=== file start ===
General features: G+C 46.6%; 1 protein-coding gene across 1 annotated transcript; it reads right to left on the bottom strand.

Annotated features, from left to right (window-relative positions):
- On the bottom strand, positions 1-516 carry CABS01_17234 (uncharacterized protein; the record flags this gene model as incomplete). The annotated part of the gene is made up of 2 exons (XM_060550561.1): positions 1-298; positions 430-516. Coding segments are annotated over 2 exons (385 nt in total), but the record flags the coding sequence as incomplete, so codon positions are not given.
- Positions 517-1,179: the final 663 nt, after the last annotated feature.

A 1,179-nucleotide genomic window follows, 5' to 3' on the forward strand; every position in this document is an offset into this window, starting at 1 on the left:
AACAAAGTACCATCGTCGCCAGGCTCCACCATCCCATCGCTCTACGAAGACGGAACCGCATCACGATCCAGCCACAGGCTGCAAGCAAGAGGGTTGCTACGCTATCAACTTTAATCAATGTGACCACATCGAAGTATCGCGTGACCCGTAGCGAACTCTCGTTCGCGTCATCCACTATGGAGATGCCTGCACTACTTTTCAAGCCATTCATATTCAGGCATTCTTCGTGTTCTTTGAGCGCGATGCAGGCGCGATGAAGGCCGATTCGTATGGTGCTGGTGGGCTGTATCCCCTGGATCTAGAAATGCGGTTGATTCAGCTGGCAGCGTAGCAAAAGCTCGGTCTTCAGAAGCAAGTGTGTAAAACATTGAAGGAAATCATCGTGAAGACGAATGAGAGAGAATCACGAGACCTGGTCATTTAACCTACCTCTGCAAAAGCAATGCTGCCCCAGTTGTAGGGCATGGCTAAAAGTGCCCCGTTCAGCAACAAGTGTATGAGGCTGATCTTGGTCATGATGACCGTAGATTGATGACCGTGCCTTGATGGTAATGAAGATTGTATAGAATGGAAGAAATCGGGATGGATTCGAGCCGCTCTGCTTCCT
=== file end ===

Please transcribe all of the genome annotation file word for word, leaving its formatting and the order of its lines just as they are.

General features: G+C 46.6%; 1 protein-coding gene across 1 annotated transcript; it reads right to left on the bottom strand.

Annotated features, from left to right (window-relative positions):
- On the bottom strand, positions 1-516 carry CABS01_17234 (uncharacterized protein; the record flags this gene model as incomplete). The annotated part of the gene is made up of 2 exons (XM_060550561.1): positions 1-298; positions 430-516. Coding segments are annotated over 2 exons (385 nt in total), but the record flags the coding sequence as incomplete, so codon positions are not given.
- Positions 517-1,179: the final 663 nt, after the last annotated feature.

A 1,179-nucleotide genomic window follows, 5' to 3' on the forward strand; every position in this document is an offset into this window, starting at 1 on the left:
AACAAAGTACCATCGTCGCCAGGCTCCACCATCCCATCGCTCTACGAAGACGGAACCGCATCACGATCCAGCCACAGGCTGCAAGCAAGAGGGTTGCTACGCTATCAACTTTAATCAATGTGACCACATCGAAGTATCGCGTGACCCGTAGCGAACTCTCGTTCGCGTCATCCACTATGGAGATGCCTGCACTACTTTTCAAGCCATTCATATTCAGGCATTCTTCGTGTTCTTTGAGCGCGATGCAGGCGCGATGAAGGCCGATTCGTATGGTGCTGGTGGGCTGTATCCCCTGGATCTAGAAATGCGGTTGATTCAGCTGGCAGCGTAGCAAAAGCTCGGTCTTCAGAAGCAAGTGTGTAAAACATTGAAGGAAATCATCGTGAAGACGAATGAGAGAGAATCACGAGACCTGGTCATTTAACCTACCTCTGCAAAAGCAATGCTGCCCCAGTTGTAGGGCATGGCTAAAAGTGCCCCGTTCAGCAACAAGTGTATGAGGCTGATCTTGGTCATGATGACCGTAGATTGATGACCGTGCCTTGATGGTAATGAAGATTGTATAGAATGGAAGAAATCGGGATGGATTCGAGCCGCTCTGCTTCCT